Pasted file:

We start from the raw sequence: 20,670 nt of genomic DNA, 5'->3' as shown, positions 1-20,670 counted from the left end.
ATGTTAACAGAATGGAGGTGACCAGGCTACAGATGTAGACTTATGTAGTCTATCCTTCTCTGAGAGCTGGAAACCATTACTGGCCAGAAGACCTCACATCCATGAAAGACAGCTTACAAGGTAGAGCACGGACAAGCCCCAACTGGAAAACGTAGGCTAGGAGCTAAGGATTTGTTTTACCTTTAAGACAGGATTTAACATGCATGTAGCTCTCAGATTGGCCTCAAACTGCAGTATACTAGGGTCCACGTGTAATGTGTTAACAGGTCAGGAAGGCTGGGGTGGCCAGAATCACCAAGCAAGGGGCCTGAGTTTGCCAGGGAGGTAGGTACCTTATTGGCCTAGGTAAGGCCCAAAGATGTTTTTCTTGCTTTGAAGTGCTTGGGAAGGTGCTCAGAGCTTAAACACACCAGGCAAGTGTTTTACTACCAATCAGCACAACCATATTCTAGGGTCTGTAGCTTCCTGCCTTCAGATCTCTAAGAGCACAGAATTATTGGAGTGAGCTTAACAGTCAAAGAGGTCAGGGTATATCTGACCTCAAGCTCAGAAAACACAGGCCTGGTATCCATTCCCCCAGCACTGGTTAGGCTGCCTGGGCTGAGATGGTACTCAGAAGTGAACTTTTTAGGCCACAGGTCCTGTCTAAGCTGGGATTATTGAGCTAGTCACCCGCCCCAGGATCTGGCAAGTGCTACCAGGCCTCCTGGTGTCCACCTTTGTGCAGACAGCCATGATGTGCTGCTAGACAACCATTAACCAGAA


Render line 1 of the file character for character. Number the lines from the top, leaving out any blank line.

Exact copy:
We start from the raw sequence: 20,670 nt of genomic DNA, 5'->3' as shown, positions 1-20,670 counted from the left end.